On Ariz. Golf Course, Retirees Play Down Markets
MICHELE NORRIS, host:
The hard times on Wall Street can be nerve-wracking for anyone involved in the markets. It's especially scary for retirees who depend on investments for income. In southern Arizona, NPR's Ted Robbins talked with some seniors and found that they have developed survival skills that come with age and experience.
TED ROBBINS: For golfers, this is the good life. The sky is blue with a few puffy clouds. A hawk circles over head. 66-year-old John Smith whacks balls on the Torres Blancas driving range in Green Valley, Arizona 20 miles south of Tucson. He says he's enjoying life.
Mr. JOHN SMITH: I got to. I mean, I had a quadruple bypass three years ago, and that kind of woke me up to a lot of things.
ROBBINS: Smith's experience back in 2001 probably didn't help his heart. He says he lost a bundle then when the stock in Enron crashed. That was after he'd already retired. So like most of the folks here, he's learned to live within his means.
Mr. SMITH: That's about all you can do, really. I'm a little bit - I don't travel as much, where I used to travel all the time.
ROBBINS: Now, this not a place for the super rich. Townhouses start at about 250,000 dollars. Green fees today are nine dollars, a seasonal bargain before the course is over seeded for winter. And a lot of folks here still work part time, some out of choice, some out of necessity. 61-year-old Dave Happ (ph) works inside the Pro Shop, helps keep his mind off his investments.
Mr. DAVE HAPP: I asked my financial adviser not to advise me, not to let me know because I know what the roller coaster is going to be, up and down.
ROBBINS: These days, Happ isn't looking to make money in the market. He'd be happy not lose it. Happ's wife works, too, for the local Parks and Recreation Department, so the couple can have health insurance. They are not taking on new debt. No new car, for instance. That's a common thread here, along with cutting spending or increasing income.
Norma Bridgewater's (ph) a retired social worker. Her husband is a retired police chief, both on inadequate pensions.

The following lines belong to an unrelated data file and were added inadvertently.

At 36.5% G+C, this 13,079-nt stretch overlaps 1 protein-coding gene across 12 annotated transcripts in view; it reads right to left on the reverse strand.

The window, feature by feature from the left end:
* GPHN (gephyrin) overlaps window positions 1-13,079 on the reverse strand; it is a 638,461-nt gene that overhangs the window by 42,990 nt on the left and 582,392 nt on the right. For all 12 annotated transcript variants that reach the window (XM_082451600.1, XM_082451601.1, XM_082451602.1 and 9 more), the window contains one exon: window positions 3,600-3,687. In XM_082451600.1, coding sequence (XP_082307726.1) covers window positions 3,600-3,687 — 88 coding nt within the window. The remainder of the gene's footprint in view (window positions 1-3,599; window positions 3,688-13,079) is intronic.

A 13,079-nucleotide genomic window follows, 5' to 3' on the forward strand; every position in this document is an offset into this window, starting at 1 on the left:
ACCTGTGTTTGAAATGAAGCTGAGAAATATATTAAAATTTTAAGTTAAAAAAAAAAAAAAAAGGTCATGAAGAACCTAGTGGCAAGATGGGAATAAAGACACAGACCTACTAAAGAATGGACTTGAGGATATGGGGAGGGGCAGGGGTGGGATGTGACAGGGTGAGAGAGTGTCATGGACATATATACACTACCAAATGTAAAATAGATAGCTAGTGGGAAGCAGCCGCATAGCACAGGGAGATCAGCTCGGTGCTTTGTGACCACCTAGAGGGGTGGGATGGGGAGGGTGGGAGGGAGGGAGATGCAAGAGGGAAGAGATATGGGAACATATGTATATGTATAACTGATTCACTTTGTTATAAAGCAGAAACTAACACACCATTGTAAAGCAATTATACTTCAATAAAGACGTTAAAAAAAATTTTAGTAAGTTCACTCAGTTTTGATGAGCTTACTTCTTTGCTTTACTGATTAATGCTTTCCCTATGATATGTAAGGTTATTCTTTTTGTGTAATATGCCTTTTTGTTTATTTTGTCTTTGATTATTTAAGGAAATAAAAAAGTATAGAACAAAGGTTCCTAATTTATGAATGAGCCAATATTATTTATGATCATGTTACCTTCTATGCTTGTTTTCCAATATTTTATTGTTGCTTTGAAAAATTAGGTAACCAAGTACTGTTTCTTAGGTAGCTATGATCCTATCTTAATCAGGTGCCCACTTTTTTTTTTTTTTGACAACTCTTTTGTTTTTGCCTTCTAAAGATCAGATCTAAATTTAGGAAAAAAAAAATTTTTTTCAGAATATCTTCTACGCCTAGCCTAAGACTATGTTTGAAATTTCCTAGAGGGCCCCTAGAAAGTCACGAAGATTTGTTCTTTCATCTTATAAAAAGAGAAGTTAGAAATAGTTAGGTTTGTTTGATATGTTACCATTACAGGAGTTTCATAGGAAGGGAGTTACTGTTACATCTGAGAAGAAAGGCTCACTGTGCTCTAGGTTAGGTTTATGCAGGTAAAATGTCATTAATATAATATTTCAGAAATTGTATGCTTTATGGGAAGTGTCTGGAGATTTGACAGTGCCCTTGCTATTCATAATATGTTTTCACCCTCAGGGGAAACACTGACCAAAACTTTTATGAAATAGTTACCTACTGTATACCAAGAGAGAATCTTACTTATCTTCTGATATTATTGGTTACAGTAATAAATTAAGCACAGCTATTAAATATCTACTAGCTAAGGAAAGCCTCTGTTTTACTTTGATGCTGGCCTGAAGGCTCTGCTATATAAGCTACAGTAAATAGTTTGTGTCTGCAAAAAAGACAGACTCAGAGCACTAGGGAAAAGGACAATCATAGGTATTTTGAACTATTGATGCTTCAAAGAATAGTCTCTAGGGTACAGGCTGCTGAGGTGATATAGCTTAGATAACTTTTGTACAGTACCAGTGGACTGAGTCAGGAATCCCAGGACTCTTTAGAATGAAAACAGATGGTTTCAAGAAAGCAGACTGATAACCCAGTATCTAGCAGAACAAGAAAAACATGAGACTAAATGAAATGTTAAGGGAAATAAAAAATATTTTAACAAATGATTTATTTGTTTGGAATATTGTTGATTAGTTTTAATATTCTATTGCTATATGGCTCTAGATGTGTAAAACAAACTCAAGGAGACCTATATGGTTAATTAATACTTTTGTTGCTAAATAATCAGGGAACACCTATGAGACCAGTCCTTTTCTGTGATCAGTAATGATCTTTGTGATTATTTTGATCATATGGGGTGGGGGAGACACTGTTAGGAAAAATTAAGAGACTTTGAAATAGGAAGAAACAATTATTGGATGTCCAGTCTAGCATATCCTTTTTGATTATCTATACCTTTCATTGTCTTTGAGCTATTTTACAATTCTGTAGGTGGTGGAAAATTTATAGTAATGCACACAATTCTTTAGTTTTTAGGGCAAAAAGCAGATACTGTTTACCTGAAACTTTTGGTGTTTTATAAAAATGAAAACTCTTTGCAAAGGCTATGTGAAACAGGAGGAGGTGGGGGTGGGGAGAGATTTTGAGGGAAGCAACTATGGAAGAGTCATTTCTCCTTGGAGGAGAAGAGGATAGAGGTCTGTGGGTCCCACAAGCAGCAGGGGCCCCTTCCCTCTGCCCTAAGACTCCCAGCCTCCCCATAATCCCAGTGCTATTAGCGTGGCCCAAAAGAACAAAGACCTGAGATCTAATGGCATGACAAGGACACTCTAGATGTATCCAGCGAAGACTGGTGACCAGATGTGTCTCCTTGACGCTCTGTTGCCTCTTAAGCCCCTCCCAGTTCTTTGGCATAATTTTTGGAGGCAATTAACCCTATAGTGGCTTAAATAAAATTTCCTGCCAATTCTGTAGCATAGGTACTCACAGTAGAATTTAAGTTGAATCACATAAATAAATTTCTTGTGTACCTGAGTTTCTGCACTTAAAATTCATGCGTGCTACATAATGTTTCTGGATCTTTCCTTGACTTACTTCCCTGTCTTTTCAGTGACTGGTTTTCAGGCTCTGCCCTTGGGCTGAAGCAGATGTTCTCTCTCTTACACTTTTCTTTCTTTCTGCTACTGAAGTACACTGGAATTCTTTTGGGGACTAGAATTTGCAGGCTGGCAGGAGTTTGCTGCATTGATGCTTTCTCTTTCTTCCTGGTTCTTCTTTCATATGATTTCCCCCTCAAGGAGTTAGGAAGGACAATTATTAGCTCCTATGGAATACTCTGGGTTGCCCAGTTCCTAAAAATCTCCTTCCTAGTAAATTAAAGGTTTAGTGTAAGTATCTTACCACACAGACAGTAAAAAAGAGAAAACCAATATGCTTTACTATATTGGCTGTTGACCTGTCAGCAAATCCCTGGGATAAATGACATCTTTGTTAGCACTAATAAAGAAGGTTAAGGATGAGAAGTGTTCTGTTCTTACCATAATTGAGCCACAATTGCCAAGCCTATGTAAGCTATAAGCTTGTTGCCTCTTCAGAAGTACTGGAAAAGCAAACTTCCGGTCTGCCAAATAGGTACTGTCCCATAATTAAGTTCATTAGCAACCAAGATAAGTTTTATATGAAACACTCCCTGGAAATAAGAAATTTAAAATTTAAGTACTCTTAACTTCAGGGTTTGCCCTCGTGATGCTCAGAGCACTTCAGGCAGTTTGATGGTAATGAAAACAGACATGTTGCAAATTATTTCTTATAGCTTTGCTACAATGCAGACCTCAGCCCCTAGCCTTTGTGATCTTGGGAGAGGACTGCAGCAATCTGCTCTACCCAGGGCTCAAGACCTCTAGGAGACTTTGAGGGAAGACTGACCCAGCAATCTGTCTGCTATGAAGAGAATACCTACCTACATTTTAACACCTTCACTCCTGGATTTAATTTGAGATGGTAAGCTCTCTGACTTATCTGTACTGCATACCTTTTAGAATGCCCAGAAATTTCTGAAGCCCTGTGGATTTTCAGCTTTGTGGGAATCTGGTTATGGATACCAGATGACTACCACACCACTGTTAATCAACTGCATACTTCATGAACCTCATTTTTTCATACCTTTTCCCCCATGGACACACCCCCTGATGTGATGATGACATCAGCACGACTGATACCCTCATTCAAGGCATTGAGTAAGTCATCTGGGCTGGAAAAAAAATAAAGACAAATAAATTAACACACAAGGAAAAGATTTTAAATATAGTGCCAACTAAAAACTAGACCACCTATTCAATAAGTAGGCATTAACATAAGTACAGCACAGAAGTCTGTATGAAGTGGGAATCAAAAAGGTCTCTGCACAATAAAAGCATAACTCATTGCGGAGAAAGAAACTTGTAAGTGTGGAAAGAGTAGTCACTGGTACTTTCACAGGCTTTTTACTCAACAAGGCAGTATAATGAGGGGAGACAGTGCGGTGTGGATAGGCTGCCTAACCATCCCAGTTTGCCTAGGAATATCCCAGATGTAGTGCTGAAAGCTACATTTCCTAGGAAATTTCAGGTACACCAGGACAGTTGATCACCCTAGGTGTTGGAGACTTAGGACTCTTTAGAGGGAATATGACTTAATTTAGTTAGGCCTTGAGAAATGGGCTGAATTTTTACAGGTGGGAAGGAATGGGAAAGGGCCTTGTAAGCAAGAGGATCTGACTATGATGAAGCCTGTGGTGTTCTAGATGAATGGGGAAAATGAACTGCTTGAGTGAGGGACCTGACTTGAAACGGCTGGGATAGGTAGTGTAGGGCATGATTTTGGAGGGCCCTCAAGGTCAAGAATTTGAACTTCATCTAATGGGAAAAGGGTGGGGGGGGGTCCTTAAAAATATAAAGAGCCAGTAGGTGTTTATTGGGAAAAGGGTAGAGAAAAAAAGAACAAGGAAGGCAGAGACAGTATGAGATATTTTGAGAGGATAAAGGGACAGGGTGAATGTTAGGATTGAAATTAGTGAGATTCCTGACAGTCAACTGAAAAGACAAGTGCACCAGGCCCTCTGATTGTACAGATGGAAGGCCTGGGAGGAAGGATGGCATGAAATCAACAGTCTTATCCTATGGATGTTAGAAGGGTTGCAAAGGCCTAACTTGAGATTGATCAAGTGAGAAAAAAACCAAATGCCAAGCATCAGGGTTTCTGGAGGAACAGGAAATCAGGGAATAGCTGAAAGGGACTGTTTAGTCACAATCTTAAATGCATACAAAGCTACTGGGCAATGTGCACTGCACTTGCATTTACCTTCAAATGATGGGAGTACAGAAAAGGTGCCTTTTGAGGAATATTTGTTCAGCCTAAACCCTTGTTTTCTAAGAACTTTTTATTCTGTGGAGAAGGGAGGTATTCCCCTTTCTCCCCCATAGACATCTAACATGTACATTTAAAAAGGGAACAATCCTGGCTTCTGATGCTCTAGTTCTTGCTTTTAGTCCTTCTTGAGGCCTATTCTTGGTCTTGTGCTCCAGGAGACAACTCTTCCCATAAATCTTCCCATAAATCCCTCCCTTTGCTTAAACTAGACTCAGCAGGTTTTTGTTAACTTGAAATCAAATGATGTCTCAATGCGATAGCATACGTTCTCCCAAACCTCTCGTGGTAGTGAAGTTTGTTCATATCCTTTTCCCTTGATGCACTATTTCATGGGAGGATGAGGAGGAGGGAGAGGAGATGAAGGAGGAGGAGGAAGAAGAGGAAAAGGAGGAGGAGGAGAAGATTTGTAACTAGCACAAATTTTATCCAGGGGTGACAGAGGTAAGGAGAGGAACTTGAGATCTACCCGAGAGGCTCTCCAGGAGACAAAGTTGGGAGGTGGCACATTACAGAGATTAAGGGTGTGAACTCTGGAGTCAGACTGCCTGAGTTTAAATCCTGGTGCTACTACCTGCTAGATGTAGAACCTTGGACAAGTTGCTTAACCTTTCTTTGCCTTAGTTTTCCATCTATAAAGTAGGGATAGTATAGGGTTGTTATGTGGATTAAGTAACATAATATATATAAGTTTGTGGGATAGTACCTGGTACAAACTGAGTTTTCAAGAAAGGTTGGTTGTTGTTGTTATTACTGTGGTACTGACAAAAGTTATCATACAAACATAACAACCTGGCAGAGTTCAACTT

Ms. NORMA BRIDGEWATER: Yeah, we both were retired from Michigan and came out - and then, I'm working at Wal-Mart, and - but a fixed income. You just can't - we're on a fixed income, and we couldn't do it anymore.
ROBBINS: Norma Bridgewater still plays golf on her days off. Her husband mows the fairways two days a week at another golf course nearby. She said she got out of the stock market at a loss, last year.
Ms. BRIDGEWATER: I've got one stock that I still have. Other than that, we got rid of all of our stock.
ROBBINS: Tony Statum (ph) still works, too, almost full time as a manufacturer's rep for kitchen cabinets and countertops. He is another investor who's out of the market.
Mr. TONY STATUM: Well, I've just switched everything out of stocks and kept it in now in just in money market and staying away from the market until it starts to settle down.
ROBBINS: Unlike these recent or semi-retirees, Lawren Pochach (ph) quit work from the telephone company 24 years ago. Back then, they gave him healthcare, a pension, and a severance bonus.
Mr. LAWREN POCHACH: So I started buying small rentals and fixing them up and then reselling them. That's way before what happened in the last couple years, and I did well on it. So now, I'm just living off the gravy that I've accumulated.
ROBBINS: Pochach says he is definitely not buying more real estate, not in today's market. At 74, the last thing he says he needs is another roller coaster ride. Ted Robbins, NPR News, Tucson.
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